The participants of this study were recruited via word of mouth and via the website of the University of Liège. The announcement informed participants that this experiment was intended to assess the aesthetic qualities of a new virtual environment. Individuals interested in the study were invited to complete an online screening questionnaire including the AUDIT, the UPPS-P, and the STAI questionnaires. Participants meeting our inclusion criteria were invited to the laboratory for a session that lasted for about 1 h. They were tested one by one in a small quiet room. The experiment began with the signing of the consent form and with the collection of demographic information. They were informed that the immersion in virtual reality would take place in several parts, the final objective being to evaluate the quality of the environment that they would discover. After they had been explained the course of the experiment, the participants were invited to start the immersion. They had 1 min to become familiar with the technology and the use of the joystick to move around the environment. They were then invited to explore the four main parts of the virtual environment (the counter, the dance floor, the slot machines and the tables at the entrance) during a time-lapse from 30 s to 1 min each. The exploration order of these places was random across the participants. This procedure ensures that each participant fully explored the environment and received a minimum level of alcohol-cue exposure. In the third phase, the participants were instructed to freely explore the whole environment for a period of 2–3 min. When the 2 min were reached, they were asked whether they wanted to continue exploring the environment for an extra minute, or whether they wanted to start the fourth and final phase of the experience. Finally, the participants had the opportunity to re-explore a particular place of the environment for 2 min, although this was not included as a dependent variable in the experimental protocol and the time spent in the various parts of the virtual environment at this stage was not recorded. Once the time was up, participants removed the helmet and were invited to complete four scales evaluating craving and the ITC-SOPI questionnaire. Finally, the experimenter explained to the participants the real purpose of the study (i.e., debriefing) before asking them to sign a second informed consent.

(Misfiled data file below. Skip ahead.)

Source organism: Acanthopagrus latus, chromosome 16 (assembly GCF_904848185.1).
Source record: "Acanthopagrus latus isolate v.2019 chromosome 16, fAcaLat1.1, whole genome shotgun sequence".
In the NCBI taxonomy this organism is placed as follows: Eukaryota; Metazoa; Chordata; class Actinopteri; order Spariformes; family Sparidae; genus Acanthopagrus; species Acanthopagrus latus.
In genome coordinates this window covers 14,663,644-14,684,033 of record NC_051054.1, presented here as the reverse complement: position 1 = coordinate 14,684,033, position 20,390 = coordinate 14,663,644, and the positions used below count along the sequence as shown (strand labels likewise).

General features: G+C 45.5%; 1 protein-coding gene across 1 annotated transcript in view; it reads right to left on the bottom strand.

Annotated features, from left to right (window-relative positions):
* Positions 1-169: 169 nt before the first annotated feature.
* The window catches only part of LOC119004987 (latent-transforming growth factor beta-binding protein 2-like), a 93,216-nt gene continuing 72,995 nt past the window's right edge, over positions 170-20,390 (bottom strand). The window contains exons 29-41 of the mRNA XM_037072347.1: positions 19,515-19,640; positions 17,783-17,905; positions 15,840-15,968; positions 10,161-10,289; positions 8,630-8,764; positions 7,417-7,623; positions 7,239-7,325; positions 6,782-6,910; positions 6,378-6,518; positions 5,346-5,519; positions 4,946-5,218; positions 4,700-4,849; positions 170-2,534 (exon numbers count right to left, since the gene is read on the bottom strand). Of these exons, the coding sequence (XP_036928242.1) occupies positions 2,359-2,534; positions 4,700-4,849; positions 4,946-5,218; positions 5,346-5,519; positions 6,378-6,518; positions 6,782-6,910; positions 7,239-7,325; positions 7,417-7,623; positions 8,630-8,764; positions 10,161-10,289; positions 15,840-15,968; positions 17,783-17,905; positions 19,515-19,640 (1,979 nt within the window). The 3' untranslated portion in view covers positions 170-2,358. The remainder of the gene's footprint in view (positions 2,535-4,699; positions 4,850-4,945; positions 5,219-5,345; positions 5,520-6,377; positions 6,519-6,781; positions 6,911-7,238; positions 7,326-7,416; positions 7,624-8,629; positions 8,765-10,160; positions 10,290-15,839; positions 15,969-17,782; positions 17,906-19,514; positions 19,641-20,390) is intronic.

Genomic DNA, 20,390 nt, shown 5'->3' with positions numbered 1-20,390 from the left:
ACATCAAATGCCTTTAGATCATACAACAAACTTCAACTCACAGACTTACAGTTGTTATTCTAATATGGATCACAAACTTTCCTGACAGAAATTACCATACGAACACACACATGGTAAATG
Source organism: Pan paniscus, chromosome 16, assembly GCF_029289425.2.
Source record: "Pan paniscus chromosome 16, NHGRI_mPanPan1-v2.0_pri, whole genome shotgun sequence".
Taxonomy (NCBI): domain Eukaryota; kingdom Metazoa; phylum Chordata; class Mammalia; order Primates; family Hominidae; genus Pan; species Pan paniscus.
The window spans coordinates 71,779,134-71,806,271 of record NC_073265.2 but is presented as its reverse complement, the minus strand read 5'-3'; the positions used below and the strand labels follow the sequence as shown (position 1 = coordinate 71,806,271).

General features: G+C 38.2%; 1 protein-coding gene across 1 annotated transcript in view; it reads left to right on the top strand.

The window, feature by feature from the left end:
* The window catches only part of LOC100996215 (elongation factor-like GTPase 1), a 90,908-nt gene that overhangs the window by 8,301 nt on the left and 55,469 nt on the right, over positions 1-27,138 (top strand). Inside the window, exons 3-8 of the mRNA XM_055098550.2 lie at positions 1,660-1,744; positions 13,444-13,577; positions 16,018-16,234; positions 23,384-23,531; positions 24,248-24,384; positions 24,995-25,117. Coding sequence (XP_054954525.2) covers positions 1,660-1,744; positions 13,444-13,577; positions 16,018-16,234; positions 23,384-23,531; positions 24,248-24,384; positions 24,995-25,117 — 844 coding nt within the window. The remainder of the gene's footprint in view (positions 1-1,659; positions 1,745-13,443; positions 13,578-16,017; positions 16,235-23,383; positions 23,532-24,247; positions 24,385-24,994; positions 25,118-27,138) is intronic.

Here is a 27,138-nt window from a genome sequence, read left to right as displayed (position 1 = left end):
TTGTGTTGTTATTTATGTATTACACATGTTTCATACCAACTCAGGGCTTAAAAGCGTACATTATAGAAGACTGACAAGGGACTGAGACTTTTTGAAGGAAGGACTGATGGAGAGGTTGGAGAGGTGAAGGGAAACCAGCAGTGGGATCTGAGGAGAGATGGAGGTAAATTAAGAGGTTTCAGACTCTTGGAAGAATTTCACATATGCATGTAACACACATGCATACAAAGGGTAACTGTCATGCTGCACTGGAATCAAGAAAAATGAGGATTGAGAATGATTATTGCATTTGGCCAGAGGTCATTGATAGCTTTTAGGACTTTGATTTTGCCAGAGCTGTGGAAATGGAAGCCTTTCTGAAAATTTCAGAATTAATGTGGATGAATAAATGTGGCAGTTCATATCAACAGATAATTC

Statistical Analyses

Statistical analyses were performed using SAS software, Version 9.4 (SAS Institute Inc, 2013) and SPSS25.0 (SPSS Inc, 2017). All the analyses set the alpha level for statistical significance at 0.05.